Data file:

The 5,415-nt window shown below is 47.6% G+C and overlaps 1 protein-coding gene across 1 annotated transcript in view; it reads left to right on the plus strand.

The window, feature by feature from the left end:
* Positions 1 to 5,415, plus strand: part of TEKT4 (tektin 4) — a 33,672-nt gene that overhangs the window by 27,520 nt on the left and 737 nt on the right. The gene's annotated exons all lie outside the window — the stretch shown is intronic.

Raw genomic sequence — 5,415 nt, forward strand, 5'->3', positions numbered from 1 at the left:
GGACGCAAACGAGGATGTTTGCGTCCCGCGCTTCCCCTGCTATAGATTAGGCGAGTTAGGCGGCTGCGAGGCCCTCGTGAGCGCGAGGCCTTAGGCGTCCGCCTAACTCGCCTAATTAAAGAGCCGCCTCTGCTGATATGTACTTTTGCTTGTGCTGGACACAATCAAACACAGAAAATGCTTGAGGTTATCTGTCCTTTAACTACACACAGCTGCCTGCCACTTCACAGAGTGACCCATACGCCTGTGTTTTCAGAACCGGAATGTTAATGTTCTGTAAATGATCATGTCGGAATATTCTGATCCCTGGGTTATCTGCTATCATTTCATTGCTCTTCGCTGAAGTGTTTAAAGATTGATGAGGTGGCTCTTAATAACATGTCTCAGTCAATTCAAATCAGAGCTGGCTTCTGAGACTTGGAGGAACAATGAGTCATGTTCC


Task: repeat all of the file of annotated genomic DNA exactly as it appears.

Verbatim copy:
The 5,415-nt window shown below is 47.6% G+C and overlaps 1 protein-coding gene across 1 annotated transcript in view; it reads left to right on the plus strand.

The window, feature by feature from the left end:
* Positions 1 to 5,415, plus strand: part of TEKT4 (tektin 4) — a 33,672-nt gene that overhangs the window by 27,520 nt on the left and 737 nt on the right. The gene's annotated exons all lie outside the window — the stretch shown is intronic.

Raw genomic sequence — 5,415 nt, forward strand, 5'->3', positions numbered from 1 at the left:
GGACGCAAACGAGGATGTTTGCGTCCCGCGCTTCCCCTGCTATAGATTAGGCGAGTTAGGCGGCTGCGAGGCCCTCGTGAGCGCGAGGCCTTAGGCGTCCGCCTAACTCGCCTAATTAAAGAGCCGCCTCTGCTGATATGTACTTTTGCTTGTGCTGGACACAATCAAACACAGAAAATGCTTGAGGTTATCTGTCCTTTAACTACACACAGCTGCCTGCCACTTCACAGAGTGACCCATACGCCTGTGTTTTCAGAACCGGAATGTTAATGTTCTGTAAATGATCATGTCGGAATATTCTGATCCCTGGGTTATCTGCTATCATTTCATTGCTCTTCGCTGAAGTGTTTAAAGATTGATGAGGTGGCTCTTAATAACATGTCTCAGTCAATTCAAATCAGAGCTGGCTTCTGAGACTTGGAGGAACAATGAGTCATGTTCC